Fezeg Amazon Review

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Do I need to treat my cat for fleas during the winter?


This has to be every pet owner’s worst nightmare, fleas! Did you know that the most common flea found on cats and dogs is the cat flea; whose proper name is Ctenocephalides felis. As we all begin to turn on our heating during the winter months, these fleas are thinking “this is great we can survive the winter”: but how do we stop this?!

What is a flea?

A flea is a parasitic insect which lives on its host. While this may most commonly be a cat, they can also live happily on dogs. They feed off the animal by biting and ingesting their blood. They do also like the taste of human blood too, I’m sure we have all been bitten at some stage! Unfortunately, the cat flea also carries the larval stage of tapeworm, when a flea is ingested, your pet could then have ingested a tapeworm larva… Could it get any worse?! Well, another scary fact is that an adult flea can lay around 20 eggs per day.

Where do fleas live?

Fleas need warmth and they cannot survive cold temperatures. Many people believe that they cannot be around during the winter months. But sadly this is untrue, although they can hibernate. They are known to live all year round by living in your house; just like us, they like temperatures of 21 degrees. And just like us, they like having the heating on in the winter! 

They may not be directly on the pet (although if there is an infestation they will be), but they are often found in bedding (animal and human) and in carpets; all those warm areas of the house. If they are getting food, they can still lay eggs during the winter. Which can lay dormant until temperatures are right to hatch. So, although you may not see many there may be some eggs hiding waiting to hatch. There may also be some larvae crawling around snuggled deep within the carpets and soft furnishings. 

How do you know if your cat has fleas?

The most common sign is scratching, have you seen your cat constantly scratching recently? Actually seeing the fleas jumping or crawling along the cats’ coat is an obvious sign they unfortunately have them. Sometimes we are also unfortunate to also get bitten by fleas, a small red bite that is very itchy is also a sign. A cats’ coat can be checked for fleas by using a flea comb, simply brush it through the coat and see if any live fleas are found or any eggs. Flea faeces are often black, place the comb on a wet piece of tissue paper, white paper so it’s easy to see and wipe the black bits off. If they show red smears then these are flea droppings.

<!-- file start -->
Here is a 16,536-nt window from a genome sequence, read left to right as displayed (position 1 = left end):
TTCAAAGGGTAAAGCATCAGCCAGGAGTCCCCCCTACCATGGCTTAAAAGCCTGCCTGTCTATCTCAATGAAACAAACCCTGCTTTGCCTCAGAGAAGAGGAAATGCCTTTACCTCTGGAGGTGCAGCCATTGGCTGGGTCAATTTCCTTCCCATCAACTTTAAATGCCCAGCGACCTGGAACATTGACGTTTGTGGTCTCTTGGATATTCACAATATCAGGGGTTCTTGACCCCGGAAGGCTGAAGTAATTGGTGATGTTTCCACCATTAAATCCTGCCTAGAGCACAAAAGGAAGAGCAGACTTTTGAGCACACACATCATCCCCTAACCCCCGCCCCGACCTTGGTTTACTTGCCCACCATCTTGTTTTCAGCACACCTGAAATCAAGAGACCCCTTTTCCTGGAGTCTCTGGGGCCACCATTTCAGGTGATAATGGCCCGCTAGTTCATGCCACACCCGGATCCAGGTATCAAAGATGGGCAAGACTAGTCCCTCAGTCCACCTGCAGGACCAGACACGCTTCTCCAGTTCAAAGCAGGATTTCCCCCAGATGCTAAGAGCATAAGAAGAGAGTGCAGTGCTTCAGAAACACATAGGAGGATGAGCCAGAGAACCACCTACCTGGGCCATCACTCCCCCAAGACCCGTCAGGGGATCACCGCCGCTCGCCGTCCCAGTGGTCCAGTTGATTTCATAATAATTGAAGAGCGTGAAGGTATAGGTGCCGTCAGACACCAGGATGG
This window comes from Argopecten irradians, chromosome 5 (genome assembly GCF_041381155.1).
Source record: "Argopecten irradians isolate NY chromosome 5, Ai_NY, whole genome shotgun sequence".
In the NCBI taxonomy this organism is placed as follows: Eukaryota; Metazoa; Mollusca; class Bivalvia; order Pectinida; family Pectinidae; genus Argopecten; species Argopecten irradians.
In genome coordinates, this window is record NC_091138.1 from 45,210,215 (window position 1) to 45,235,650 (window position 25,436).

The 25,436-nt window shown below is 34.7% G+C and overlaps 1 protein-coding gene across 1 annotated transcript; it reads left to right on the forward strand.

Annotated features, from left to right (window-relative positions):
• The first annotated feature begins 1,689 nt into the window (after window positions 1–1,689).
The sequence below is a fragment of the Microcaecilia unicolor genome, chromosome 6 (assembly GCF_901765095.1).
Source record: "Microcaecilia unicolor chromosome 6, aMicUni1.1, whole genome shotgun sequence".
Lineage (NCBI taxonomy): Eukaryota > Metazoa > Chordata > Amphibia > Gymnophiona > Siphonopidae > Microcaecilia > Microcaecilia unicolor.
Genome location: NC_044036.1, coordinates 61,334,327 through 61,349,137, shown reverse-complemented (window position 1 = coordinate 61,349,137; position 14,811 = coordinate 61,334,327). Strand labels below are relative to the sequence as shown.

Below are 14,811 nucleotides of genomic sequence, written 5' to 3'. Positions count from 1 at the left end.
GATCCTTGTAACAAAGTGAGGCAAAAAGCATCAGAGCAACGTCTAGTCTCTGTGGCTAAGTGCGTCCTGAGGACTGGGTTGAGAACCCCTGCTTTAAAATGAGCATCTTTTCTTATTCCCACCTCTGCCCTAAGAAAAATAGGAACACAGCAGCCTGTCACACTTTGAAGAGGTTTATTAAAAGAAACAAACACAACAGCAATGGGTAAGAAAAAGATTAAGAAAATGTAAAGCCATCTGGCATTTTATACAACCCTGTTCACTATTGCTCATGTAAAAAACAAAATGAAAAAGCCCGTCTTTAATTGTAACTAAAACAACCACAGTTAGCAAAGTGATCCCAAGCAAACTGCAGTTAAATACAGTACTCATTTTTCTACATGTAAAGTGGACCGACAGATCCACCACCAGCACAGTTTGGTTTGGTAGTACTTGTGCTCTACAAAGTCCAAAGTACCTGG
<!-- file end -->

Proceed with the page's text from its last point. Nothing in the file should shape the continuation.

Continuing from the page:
So how do we treat our cats for fleas?

If your cat hasn’t been treated for fleas and is showing signs of them, then the cat and the house both need treating. To treat cats, medication from your veterinary practice can be purchased to treat them. We normally advise to always use a veterinary prescribed product as they have the stronger ingredients to kill the fleas faster and the eggs more reliably. This means that the infestation can be controlled more rapidly. These products can be in the form of a spot on, which is applied on the back of the neck then absorbed, then there are tablets that can also be given. Both types of products work well; it is mainly owner (and cat!) preference. 

Most flea collars don’t reliably kill fleas, they will only repel them from that area of the cat so these aren’t ideal. The Seresto Collar is probably the most effective but has less environmental control than some other products. 

Flea powders are also not very effective, only for the amount of time they are visible on the coat. Flea sprays may frighten the cat therefore not being effective as you can’t get them onto the cat. In addition, flea shampoos can also be purchased, but how many cats like having a bath, they are also not very effective against killing the parasites.

If the house is infested… 

Then house sprays that are used for killing fleas and their eggs are needed. Always follow the instructions on these products as they are very potent and if used wrongly can be harmful especially to fish and sometimes even to cats. Carpets need constantly hoovering and bedding washed at 60C to try and remove any fleas and eggs. If you have any other pets in the house, for example a dog, then they also need to be treated for fleas. Remember, the cat flea will happily jump hosts to avoid treatments!

The easiest solution

The easiest method for this is to always keep up to date on flea treatment in cats all year round. They are the one pet that is most likely to bring fleas into the house at any time of the year. They do a lot of wandering around so are very likely to pick them up at some stage. It’s a lot harder to clear an infestation of fleas rather than prevent it. F#If your cat goes outdoors, then more than ever they are likely to need treating for fleas during the winter as the fleas are a lot more likely to stay in your house for the warmth. 

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